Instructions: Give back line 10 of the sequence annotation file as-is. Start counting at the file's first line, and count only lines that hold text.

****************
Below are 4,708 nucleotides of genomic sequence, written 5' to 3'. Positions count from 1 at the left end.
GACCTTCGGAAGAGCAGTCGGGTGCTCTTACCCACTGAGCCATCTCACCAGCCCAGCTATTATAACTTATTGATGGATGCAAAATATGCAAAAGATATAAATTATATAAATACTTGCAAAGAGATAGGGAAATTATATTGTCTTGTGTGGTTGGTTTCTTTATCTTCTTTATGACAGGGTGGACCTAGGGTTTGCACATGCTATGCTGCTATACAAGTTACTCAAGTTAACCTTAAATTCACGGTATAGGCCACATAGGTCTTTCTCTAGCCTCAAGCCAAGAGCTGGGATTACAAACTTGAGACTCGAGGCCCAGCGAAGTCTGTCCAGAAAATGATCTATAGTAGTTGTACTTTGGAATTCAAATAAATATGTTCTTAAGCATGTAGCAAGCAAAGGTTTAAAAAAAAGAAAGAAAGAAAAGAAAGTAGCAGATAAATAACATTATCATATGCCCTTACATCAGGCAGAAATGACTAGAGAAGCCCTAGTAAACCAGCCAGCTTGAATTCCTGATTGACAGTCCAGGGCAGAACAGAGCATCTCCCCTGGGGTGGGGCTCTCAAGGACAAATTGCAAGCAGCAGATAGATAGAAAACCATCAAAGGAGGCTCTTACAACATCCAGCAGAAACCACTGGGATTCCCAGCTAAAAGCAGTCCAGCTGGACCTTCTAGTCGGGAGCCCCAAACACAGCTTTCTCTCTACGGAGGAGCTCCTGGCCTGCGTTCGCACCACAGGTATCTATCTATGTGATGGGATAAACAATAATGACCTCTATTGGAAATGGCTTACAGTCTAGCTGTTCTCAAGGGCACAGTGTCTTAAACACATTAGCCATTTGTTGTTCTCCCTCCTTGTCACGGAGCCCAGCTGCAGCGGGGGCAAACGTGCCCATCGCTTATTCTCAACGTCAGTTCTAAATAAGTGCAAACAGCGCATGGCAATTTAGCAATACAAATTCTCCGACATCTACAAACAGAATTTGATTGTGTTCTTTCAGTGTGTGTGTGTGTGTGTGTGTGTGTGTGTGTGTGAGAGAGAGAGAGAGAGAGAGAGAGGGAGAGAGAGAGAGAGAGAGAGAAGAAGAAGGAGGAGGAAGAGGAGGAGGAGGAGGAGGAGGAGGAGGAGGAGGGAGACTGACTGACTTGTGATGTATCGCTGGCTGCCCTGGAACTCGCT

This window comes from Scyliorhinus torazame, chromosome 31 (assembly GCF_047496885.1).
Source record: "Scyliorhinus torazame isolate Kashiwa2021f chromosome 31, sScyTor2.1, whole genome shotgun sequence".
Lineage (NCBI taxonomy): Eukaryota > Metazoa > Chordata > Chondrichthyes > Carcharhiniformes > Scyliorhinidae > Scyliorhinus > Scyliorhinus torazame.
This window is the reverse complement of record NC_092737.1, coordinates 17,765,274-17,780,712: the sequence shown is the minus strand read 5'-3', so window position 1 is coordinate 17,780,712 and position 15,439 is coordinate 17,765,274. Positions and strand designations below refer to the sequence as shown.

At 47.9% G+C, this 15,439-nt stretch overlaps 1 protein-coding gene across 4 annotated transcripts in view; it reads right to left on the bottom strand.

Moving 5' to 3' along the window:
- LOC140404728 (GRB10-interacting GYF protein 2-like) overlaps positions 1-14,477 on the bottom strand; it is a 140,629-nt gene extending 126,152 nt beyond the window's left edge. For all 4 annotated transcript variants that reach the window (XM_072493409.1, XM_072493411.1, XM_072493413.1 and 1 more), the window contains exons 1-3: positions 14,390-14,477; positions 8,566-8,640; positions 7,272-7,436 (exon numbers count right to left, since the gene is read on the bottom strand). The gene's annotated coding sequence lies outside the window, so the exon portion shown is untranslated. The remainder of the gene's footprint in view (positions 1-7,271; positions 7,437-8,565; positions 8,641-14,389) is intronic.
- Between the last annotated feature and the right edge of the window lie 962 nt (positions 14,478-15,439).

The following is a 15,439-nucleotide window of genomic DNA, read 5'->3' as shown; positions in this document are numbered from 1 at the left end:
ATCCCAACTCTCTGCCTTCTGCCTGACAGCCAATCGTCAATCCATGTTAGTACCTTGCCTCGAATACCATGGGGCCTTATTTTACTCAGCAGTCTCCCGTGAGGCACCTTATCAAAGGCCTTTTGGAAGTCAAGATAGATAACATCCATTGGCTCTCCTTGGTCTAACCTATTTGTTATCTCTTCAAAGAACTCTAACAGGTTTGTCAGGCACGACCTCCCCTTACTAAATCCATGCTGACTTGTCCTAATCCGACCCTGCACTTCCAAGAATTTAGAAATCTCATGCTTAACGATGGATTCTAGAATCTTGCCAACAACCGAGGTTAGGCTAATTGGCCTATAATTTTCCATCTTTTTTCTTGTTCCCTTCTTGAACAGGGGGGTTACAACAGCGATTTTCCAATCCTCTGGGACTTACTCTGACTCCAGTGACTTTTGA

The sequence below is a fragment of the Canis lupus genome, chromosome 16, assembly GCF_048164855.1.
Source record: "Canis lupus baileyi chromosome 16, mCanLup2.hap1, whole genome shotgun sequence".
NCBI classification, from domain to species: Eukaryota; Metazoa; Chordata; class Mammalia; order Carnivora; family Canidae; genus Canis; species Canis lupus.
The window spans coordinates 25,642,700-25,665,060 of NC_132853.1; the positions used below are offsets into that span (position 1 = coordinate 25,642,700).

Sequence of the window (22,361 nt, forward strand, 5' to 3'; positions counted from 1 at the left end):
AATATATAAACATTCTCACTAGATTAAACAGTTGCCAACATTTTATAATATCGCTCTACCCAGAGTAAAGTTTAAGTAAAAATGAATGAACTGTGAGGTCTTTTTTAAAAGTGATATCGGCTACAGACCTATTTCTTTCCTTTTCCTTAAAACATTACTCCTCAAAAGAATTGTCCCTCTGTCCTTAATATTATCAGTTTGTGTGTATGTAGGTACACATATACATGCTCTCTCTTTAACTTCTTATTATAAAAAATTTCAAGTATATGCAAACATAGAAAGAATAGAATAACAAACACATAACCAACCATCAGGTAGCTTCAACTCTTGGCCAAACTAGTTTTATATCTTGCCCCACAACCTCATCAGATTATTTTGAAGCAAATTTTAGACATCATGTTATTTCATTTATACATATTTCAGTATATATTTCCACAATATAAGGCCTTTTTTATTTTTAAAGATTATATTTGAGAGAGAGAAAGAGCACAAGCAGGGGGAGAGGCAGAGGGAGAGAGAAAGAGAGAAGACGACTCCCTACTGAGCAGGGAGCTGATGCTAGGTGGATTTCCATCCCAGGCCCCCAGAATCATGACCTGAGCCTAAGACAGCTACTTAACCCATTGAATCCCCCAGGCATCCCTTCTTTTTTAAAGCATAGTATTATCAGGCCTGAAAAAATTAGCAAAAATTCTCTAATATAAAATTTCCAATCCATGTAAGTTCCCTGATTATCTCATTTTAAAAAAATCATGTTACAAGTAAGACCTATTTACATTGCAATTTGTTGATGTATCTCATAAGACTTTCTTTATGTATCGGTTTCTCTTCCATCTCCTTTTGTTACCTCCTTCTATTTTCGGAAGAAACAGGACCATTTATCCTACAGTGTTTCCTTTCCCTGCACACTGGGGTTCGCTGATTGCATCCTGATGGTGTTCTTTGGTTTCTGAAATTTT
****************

- Between the last annotated feature and the right edge of the window lie 962 nt (positions 14,478-15,439).